Student authentication

Is it the first time you are entering this system?
Use the following link to activate your id and create your password.
»  Create / Recover Password



Learning Objectives

Identify the structural elements of basic strategic interactions, and represent a strategic interaction as a game. Provide to the student the main concepts of equilibrium needed to
solve static and dynamic games, identifying equilibrium strategies and the solutions to the game.

The course provides the fundamental tools to analyze the most common strategic interactions in economic theory.
Students are presented with a logical-mathematical analysis of the topics of the course and invited to adopt this method to formalize their ideas. The formal structure of strategic
interactions is covered from the very beginning of the coure, together with the main results in terms of equilibrium and structural hypotheses to obtain them. At the end of the course, students will have a clear comprehension of the basics of Game Theory for non-cooperative games.

Students will be nudged to identify the basic elements of the strategic interactions covered in the course and to represent them as a game. On the basis of the key concepts of
equilibrium in static and dynamic non-cooperative games, students will be able to identify equilibrium strategies and their outcomes.


Knowledge of the basic notions of microeconomics and analysis (derivatives, series) is a


Introduction to rational choice theory and expected utility theory.
Rational game theory.
Prisoner's dilemma.
Best responses, dominant strategies, dominated strategies.
Iterated elimination of strictly dominated strategies.
Nash Equilibrium.
Cournot's and Bertrand's models of duopoly.
Mixed strategies.
Repeated games.
Dynamic games.
Subgame-perfect Nash Equilibrium.
Ultimatum game, dictator game, trust game.
Entry game.
Non-credible threats.
Imperfect information.
Stackelberg's model of duopoly.
Multiplayer games; public goods games and common resource games.
Introduction to behavioral economics and experimental economics.
Violations of rational choice theory.
Behavioral game theory.
Bounded rationality, beliefs, social preferences, and learning.
Social preferences and utility functions.
Signaling and communication.
Reciprocity, fairness, and inequality aversion.
Ultimatum, dictator, and trust games revisited.
Centipede game.
Public goods and common resource games revisited.
Identify, personality and individual differences in game theory.
Bayesian games (with social preferences)
Recap lectures.
Experimental sessions.


Gibbons, Robert (1992). Game Theory for Applied Economists. Priceton University Press.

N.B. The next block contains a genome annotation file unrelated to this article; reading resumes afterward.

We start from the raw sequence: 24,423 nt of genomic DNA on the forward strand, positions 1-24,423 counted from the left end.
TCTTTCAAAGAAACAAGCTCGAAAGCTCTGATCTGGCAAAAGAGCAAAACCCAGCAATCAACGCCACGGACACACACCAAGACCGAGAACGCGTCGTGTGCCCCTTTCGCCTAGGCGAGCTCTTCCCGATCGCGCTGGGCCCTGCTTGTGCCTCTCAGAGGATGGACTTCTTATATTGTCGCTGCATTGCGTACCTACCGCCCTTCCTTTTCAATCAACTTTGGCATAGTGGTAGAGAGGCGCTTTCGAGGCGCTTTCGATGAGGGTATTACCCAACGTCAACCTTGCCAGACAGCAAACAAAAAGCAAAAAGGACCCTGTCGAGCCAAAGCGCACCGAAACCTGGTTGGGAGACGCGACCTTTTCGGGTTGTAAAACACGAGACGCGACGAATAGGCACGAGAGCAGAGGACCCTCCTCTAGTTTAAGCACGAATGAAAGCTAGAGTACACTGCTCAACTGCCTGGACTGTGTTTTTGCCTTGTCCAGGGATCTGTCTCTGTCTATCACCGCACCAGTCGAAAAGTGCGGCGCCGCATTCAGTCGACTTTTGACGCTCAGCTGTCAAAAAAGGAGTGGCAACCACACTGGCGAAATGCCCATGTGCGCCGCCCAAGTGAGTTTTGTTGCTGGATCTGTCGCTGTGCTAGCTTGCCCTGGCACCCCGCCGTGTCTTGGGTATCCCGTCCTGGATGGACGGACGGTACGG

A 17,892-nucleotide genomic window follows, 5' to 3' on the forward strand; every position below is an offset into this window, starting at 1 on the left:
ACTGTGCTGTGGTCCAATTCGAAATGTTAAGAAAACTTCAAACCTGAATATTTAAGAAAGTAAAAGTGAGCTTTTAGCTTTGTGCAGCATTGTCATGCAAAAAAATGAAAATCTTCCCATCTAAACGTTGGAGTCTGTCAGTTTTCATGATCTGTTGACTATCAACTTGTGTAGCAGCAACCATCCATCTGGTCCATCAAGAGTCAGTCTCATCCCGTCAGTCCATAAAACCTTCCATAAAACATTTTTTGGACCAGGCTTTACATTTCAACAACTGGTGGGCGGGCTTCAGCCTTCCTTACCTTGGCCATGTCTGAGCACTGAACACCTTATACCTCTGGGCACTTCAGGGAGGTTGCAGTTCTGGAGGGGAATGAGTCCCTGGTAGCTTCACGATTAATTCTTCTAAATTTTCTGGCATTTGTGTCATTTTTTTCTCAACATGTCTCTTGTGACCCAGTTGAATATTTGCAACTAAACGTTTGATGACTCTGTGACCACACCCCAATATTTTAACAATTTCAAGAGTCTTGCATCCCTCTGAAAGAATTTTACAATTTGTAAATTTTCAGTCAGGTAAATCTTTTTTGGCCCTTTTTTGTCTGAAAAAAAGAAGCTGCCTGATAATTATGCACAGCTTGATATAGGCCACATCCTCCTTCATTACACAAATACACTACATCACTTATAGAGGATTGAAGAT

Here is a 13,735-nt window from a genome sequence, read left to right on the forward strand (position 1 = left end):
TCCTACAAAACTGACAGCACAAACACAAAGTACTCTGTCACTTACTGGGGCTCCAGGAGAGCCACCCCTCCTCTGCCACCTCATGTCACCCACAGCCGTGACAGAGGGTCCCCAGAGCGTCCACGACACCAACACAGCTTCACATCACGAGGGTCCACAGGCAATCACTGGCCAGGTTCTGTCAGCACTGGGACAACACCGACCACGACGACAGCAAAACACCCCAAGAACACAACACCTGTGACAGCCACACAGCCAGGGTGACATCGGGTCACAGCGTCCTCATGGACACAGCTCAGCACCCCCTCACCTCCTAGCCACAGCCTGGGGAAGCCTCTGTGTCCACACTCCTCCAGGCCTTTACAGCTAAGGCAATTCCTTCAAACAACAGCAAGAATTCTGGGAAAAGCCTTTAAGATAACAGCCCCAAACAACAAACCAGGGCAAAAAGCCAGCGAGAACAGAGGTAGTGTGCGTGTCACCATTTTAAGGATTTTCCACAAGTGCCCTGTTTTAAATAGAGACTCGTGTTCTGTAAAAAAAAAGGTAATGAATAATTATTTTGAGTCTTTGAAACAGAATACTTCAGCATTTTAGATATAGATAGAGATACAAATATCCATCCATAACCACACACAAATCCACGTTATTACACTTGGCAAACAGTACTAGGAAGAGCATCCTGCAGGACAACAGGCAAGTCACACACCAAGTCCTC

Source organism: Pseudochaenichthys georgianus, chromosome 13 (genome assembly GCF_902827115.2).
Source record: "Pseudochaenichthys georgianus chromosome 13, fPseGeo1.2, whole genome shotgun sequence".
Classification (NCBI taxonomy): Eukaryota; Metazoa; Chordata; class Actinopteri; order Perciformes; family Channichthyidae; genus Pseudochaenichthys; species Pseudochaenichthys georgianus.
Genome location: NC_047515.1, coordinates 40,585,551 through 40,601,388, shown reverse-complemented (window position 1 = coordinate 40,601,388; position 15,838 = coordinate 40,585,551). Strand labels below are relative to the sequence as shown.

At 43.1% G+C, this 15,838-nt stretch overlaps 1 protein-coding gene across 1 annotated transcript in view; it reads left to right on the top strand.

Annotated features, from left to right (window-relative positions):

Osborne, Martin (2003). An Introduction to Game Theory. Oxford University Press.


Berg J., Dickhaut J. and McCabe K. (1995) Trust, Reciprocity, and Social History*, Games
and Economic Behavior, 10,122-142.
Camerer, C., & Thaler, R. H. (1995). Anomalies: Ultimatums, dictators and manners.
Journal of Economic Perspectives, 9(2), 209-219.
Charness, G. and Dufwenberg M. (2006), "Promises and Partnership" Econometrica 74:
Chen, Y. and S. X. Li (2009), “ Group identity and social preferences,” American Economic
Review, 99: 431-457.
Ciccarone, G. Di Bartolomeo, G. Papa S. (2020), "The rationale of in-group favoritism: An
experimental test of three explanations", Games and Economic Behavior 124: 554-568.
Cox (2004), How to identify trust and reciprocity, Games and Economic Behavior, 46:
Di Bartolomeo G. e S. Papa (2016): “ Trust and reciprocity: Extensions and robustness of triadic design,” Experimental Economics, Springer: 19 (1): 100-115.
Di Bartolomeo, G. Duwfenberg, M. Papa, S. Passarelli F. (2019), "Promises, Expectations & Causation", Games and Economic Behavior, 114: 137-146.
Forsythe, Robert; Horowitz, Joel L.; Savin, N.E.; Sefton, Martin (1994). "Fairness in Simple Bargaining Experiments", Games and Economic Behavior, 6: 347– 369.
Güth, W.; Schmittberger, R. & B. Schwarze (1982). "An Experimental Analysis of Ultimatum Bargaining". Journal of Economic Behavior and Organization, 3: 367-388.
Kahneman, D., Knetsch, J. L., & Thaler, R. H. (1986). Fairness and the assumptions of economics. Journal of Business, 59, S285-S300.
Vanberg, C. (2008), “ Why do people keep their promises? An experimental test of two explanations. Econometrica, 76: 1467-1480.

Teaching methods

Conventional lecture mode (frontal lecture). Experimental laboratory sessions in which the notions learned during the course will be applied and deepened.

Exam Rules

The exam consists in a written session aimed at ascertaining the degree of knowledge of the topics listed in the program and covered during the course.

The written exam is based on a series of questions on the theory and exercises.

The assessment is based on the following criteria: knowledge of the topics of the course, ability to apply the rational or behavioral theory to specific problems, ability to use the proper scientific terminology, and analytical skills.

The exam is considered passed if the score is equal to or higher than 18/30.

There will also be an experimental laboratory session, in which the student will participate to an economic experiment. After the laboratory session, the student is required to write a brief summary of the experiment and analyze it by using the tools acquired in the course.